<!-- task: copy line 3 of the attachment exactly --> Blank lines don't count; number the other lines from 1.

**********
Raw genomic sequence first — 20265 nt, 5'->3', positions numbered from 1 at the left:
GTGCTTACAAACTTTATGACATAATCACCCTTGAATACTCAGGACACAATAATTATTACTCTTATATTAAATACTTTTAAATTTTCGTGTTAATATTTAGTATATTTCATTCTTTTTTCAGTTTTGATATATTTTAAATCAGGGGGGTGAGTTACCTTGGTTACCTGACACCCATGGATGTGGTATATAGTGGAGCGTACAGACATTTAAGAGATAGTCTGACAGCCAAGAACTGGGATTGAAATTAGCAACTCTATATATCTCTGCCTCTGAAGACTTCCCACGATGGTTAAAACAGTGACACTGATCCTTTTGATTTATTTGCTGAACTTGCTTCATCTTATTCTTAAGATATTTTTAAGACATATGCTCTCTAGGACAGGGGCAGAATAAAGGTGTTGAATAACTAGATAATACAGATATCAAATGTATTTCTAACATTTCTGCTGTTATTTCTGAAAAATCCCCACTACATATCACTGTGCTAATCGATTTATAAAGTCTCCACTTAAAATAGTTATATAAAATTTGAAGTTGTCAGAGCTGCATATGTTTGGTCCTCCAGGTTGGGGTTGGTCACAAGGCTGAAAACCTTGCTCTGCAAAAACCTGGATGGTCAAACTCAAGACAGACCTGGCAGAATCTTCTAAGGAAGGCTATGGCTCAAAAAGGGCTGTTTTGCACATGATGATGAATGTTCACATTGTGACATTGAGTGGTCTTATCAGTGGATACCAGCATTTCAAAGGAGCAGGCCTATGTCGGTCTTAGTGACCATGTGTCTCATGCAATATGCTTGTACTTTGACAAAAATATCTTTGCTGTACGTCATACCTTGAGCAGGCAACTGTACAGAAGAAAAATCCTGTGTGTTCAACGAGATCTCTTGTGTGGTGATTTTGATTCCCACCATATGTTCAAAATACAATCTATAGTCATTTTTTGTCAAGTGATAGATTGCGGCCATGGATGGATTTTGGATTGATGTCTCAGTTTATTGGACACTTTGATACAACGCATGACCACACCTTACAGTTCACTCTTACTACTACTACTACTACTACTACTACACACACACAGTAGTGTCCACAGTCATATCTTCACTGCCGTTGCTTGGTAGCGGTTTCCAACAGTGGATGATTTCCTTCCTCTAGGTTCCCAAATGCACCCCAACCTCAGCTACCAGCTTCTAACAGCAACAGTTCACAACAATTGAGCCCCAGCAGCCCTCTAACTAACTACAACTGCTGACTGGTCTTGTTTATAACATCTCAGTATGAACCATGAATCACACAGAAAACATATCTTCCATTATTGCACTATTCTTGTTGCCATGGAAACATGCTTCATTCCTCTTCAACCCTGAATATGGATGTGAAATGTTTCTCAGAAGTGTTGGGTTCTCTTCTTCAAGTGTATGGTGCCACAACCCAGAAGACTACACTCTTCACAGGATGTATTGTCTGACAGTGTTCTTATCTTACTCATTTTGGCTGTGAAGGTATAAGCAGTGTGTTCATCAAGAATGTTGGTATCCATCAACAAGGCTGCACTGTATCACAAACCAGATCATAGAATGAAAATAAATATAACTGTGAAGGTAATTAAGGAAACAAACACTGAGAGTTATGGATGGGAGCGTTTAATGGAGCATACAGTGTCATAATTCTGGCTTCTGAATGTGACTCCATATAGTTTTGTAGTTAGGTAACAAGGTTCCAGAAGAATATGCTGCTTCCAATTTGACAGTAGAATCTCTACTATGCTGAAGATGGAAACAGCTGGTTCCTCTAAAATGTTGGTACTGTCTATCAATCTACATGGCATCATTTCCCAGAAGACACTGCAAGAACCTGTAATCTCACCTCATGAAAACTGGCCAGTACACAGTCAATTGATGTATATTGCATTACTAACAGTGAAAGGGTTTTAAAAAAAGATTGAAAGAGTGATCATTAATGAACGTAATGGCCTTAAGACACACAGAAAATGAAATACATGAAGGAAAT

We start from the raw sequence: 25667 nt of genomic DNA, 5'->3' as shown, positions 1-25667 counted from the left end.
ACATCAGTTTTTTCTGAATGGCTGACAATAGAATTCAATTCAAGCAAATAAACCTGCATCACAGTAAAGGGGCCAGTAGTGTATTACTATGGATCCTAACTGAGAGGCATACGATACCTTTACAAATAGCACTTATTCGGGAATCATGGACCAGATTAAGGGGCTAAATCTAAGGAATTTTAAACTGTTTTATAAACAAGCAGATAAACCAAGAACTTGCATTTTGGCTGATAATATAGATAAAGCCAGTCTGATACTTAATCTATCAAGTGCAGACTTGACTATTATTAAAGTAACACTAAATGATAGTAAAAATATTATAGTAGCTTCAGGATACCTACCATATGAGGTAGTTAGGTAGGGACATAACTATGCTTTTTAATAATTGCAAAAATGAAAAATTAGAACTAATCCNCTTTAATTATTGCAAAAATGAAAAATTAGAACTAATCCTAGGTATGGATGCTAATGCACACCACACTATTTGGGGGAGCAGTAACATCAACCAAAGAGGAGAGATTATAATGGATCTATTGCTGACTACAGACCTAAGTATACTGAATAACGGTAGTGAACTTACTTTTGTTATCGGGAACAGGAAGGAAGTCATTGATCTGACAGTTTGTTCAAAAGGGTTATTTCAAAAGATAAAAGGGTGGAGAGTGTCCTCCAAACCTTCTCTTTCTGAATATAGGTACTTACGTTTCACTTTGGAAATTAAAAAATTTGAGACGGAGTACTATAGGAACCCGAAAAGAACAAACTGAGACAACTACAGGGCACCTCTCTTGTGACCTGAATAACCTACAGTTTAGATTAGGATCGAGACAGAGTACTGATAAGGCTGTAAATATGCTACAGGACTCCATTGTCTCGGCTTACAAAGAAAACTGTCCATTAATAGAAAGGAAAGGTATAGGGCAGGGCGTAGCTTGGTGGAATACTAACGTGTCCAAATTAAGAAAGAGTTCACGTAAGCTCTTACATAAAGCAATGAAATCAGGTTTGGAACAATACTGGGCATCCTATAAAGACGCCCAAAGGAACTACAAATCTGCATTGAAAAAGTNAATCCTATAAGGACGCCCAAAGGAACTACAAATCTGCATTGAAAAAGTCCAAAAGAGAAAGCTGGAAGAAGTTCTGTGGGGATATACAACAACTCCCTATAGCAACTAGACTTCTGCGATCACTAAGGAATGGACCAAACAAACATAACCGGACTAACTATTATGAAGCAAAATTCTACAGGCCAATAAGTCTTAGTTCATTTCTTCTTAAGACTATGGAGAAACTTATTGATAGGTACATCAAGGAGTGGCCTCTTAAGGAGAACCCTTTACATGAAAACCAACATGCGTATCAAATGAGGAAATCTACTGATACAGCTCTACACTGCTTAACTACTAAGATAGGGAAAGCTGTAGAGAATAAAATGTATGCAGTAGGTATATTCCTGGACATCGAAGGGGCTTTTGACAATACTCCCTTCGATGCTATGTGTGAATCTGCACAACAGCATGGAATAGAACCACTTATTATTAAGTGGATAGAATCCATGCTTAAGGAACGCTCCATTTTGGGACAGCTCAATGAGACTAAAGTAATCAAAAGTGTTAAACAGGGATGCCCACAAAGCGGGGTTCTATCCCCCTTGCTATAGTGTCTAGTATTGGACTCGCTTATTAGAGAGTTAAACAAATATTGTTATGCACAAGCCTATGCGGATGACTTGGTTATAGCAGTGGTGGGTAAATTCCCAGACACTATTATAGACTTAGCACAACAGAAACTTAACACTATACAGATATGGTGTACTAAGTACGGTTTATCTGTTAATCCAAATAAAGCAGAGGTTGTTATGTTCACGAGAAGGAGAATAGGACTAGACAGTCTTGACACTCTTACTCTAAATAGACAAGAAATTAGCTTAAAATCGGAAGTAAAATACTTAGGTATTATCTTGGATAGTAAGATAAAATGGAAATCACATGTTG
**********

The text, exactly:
We start from the raw sequence: 25667 nt of genomic DNA, 5'->3' as shown, positions 1-25667 counted from the left end.